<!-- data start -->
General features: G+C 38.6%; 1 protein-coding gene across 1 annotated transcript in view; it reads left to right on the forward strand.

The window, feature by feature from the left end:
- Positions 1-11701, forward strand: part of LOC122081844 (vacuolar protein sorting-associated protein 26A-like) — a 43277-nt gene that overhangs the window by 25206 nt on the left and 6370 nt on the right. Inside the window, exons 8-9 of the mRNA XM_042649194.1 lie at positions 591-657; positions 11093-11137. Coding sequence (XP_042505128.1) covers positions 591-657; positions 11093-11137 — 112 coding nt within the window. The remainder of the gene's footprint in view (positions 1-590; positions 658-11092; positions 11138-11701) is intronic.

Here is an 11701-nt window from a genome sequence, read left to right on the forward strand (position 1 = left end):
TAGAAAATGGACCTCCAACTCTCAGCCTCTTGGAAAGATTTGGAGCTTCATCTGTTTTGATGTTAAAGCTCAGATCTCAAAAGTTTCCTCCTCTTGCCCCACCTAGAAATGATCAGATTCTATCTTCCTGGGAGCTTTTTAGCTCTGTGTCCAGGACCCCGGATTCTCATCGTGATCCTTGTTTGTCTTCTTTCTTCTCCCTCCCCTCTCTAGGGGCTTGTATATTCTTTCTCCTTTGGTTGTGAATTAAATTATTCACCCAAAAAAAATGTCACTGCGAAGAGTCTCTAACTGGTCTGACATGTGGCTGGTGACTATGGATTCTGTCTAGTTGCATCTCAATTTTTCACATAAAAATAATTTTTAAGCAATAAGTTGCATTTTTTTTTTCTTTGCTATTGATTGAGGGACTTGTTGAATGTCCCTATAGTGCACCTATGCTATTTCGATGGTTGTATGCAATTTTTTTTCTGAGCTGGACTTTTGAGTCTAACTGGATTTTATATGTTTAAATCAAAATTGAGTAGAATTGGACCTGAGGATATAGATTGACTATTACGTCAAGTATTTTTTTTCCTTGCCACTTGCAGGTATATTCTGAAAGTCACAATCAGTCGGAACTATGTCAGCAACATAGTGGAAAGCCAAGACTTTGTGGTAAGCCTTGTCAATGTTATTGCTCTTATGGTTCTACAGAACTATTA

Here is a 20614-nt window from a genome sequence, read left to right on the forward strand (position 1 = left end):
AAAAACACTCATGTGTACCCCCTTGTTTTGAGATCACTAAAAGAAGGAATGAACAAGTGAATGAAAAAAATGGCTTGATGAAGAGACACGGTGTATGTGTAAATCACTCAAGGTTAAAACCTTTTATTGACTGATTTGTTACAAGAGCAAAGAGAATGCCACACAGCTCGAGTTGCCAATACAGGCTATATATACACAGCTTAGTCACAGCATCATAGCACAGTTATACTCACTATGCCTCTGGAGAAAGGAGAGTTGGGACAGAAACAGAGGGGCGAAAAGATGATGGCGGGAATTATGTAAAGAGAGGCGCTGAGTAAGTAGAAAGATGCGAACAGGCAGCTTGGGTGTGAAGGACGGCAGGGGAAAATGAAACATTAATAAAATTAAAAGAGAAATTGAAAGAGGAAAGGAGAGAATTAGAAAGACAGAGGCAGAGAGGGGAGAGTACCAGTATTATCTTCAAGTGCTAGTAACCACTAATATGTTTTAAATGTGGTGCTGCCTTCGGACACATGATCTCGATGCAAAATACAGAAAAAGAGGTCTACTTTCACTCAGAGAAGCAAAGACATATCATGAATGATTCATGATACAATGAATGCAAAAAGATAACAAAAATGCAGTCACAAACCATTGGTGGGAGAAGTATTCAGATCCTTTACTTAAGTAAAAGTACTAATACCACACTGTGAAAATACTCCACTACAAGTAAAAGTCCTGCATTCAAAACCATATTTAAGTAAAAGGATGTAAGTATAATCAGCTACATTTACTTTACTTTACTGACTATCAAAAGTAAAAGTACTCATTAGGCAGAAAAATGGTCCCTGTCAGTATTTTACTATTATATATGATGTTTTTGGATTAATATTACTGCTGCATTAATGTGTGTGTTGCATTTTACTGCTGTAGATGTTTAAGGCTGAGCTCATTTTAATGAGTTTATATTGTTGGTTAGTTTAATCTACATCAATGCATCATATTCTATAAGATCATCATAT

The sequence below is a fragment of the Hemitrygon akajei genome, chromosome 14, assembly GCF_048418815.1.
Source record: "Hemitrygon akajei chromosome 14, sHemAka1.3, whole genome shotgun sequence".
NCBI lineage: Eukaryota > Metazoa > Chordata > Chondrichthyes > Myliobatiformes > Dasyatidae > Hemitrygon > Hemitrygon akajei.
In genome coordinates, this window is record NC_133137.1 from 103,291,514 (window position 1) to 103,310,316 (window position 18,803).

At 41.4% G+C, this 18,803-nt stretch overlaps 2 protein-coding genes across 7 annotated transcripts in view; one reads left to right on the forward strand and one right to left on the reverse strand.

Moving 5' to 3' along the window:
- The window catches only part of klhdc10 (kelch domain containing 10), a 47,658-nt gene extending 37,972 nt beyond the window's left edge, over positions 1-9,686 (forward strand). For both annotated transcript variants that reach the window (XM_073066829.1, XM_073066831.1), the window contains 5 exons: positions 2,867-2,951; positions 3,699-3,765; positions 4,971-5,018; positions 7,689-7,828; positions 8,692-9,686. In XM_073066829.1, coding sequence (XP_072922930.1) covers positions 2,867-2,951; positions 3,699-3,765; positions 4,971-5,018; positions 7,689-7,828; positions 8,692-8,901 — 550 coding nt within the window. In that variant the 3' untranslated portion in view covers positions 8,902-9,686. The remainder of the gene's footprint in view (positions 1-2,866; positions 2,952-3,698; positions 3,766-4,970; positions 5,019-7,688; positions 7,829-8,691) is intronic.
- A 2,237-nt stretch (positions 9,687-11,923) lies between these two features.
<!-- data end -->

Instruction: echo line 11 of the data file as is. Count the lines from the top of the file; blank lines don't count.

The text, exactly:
In genome coordinates, this window is record NC_133137.1 from 103,291,514 (window position 1) to 103,310,316 (window position 18,803).